Relatives of one of the two Palestinian youths shot to death in Beitunia on Nakba Day praised the Jerusalem Magistrate Court's decision Wednesday to extend the remand of the border guard suspected in the incident.
Judea and Samaria District Police, who arrested the guard, is investigating a charge that he used live fire when shooting at Nadim Nawarah, 17, and Muhammad Salameh, 22. The guard's remand was extended by six days.
The shooting occurred in May, during clashes marking Nakba Day at the Beitunia checkpoint, where disturbances included stone-throwing and tire-burning. Salameh was shot in the back, while Nawarah was shot when he was not throwing stones or endangering soldiers.
"We know the investigation is still ongoing, but as a first step this is very important to us," Siyam Nawarah, Nadim's father, told Ynet.
The father emphasized that the family would closely watch developments in the case. "This is Israel's opportunity to show the entire world that it is a law-abiding nation, meaning that the law is equal for Palestinians and Israelis. Israel must show the world that it will punish the officer in the same way as it would a Palestinian who shot an Israeli.
"If a Palestinian murders an Israeli, he gets a life sentence, and that's exactly what the officer should get for murdering a Palestinian," he added. "Justice should be blind and equal for both sides."
He also praised Israeli security forces for the in-depth investigation. "I'm satisfied by the fact that Israel is taking the right steps in this case."
The father said that he received an official message on Wednesday from an officer of the District Coordination Liaison Office on the policeman's arrest.
He recounted that during the preceding days, he received a visit from Judea and Samaria District's central police unit, and that he answered all their questions.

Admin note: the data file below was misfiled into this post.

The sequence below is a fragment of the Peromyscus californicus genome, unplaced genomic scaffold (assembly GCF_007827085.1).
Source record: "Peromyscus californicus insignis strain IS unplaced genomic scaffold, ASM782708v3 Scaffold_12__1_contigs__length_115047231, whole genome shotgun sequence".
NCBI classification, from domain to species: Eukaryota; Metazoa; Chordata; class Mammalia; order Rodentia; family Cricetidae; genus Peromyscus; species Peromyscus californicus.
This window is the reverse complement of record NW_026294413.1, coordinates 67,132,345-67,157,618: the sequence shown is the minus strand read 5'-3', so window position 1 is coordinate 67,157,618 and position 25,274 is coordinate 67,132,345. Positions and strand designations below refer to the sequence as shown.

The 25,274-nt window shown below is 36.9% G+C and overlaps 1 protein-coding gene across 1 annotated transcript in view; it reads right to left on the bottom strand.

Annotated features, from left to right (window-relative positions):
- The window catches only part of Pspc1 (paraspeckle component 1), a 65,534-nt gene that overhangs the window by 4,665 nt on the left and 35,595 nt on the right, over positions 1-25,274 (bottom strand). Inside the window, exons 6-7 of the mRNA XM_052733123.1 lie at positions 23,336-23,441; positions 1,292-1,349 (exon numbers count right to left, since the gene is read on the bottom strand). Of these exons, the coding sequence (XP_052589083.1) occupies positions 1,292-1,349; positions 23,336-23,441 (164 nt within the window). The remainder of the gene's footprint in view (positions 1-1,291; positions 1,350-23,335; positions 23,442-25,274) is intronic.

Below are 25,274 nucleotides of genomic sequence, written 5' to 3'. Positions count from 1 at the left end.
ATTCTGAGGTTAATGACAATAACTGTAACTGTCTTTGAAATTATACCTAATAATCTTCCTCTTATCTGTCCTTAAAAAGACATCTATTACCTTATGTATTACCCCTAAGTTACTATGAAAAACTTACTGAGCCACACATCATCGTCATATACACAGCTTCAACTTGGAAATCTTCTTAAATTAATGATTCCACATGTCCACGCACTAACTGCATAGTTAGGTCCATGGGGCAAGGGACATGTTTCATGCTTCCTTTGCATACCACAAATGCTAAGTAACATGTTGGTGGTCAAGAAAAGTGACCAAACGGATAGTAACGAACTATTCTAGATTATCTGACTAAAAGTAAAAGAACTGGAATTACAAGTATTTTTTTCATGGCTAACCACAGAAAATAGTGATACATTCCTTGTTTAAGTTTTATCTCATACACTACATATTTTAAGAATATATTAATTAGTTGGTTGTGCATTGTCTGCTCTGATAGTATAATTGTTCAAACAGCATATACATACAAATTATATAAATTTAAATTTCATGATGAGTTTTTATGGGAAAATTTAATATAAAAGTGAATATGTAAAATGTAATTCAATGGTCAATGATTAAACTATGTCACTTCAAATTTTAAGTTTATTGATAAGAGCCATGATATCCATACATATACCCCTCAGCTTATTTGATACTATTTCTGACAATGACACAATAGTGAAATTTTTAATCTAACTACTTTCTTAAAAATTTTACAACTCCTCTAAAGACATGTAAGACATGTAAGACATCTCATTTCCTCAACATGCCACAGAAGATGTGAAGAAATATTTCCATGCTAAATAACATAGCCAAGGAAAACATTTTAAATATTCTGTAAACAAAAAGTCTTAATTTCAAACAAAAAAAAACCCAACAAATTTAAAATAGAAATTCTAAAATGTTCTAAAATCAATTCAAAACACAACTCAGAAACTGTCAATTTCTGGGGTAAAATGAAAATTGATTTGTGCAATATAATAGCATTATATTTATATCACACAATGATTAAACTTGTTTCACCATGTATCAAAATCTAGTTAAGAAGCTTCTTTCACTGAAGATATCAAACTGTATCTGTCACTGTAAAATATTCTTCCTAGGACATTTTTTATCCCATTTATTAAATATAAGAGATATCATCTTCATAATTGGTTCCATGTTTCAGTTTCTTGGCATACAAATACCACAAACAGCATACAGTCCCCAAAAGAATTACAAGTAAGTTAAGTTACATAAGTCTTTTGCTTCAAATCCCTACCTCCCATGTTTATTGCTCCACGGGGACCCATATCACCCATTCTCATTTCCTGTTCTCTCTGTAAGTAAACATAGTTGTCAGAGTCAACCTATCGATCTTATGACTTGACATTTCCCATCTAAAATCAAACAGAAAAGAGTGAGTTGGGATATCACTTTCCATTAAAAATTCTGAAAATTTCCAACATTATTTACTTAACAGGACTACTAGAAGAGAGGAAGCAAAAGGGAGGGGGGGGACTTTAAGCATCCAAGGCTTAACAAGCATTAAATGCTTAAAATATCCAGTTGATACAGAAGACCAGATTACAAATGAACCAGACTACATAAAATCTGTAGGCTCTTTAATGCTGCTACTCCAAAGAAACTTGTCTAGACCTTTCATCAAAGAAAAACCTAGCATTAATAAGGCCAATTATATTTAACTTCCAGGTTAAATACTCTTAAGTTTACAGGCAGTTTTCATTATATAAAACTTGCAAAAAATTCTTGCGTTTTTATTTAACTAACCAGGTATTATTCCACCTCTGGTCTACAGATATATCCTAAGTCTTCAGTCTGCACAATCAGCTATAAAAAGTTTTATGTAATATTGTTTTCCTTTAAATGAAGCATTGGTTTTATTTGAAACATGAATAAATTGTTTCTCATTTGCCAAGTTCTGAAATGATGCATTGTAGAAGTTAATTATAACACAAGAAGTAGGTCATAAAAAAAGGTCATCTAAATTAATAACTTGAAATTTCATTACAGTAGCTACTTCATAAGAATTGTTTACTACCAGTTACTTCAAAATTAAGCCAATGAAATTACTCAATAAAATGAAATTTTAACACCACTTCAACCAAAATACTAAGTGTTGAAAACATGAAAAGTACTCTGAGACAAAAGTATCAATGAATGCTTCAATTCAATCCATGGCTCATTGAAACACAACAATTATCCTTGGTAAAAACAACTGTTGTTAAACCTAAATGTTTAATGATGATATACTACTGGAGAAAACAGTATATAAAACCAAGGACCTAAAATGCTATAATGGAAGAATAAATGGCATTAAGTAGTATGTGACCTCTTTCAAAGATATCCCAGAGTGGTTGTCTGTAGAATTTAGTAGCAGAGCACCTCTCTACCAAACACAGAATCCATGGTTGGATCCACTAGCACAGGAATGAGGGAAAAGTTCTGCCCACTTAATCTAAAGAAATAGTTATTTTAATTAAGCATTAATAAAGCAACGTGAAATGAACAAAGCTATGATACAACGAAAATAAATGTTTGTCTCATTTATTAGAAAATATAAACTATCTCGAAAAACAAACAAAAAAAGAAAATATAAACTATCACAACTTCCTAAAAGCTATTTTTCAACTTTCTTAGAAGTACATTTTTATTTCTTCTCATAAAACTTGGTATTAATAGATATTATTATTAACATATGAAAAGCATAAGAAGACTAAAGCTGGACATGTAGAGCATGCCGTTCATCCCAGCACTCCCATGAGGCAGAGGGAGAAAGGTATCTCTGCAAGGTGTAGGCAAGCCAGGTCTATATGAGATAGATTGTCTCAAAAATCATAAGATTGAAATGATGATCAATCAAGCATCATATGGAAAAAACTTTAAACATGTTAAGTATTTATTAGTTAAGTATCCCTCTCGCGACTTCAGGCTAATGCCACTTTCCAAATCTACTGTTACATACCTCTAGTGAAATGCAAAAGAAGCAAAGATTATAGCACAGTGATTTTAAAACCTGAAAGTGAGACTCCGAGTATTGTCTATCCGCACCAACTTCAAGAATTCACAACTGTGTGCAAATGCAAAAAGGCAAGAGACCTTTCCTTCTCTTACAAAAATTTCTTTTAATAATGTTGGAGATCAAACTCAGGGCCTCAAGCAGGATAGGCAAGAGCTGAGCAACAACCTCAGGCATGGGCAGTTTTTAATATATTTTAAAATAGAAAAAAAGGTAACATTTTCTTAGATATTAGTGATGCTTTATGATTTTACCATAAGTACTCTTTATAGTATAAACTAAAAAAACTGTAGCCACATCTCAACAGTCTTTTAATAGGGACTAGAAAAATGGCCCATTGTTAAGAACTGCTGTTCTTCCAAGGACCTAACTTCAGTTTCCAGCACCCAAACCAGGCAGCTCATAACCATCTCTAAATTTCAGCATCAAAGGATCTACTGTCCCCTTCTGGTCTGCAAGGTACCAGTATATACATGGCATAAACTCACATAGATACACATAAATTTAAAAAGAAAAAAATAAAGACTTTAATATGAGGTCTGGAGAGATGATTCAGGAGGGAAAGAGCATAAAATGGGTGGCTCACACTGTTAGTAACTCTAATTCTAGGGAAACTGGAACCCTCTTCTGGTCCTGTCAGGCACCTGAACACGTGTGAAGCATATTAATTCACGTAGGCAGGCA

He noted that he had felt that investigators were close to arresting a suspect, and wasn't surprised when he heard of the officer's arrest.
Mere days after Nadim's death, his family handed over the bullet lodged in his backpack to the Palestinian attorney general.
The Israeli human rights organization B'Tselem began investigating the incident shortly after it occurred, discovering that live ammunition had been used against the protestors.
B'Tselem said Wednesday that "The investigation must be speedily completed and the persons responsible for the killing of the two youths stand trial.
"This incident is exceptional in the rare body of evidence available: full footage of the incident captured by security cameras, a bullet recovered from Nawara's backpack, and metallic fragments extracted from Nawarah’s body during an autopsy.
"B’Tselem does not know whether the officers arrested are also suspected of having killed Salameh (Abu Daher) and injuring two other youths, and whether anyone will be held accountable for those cases."
Meanwhile, the officer's commander was also investigated under suspicion that he knew about the use of live ammunition but didn't report it. Following a night in custody, he was released Wednesday to house arrest until Sunday.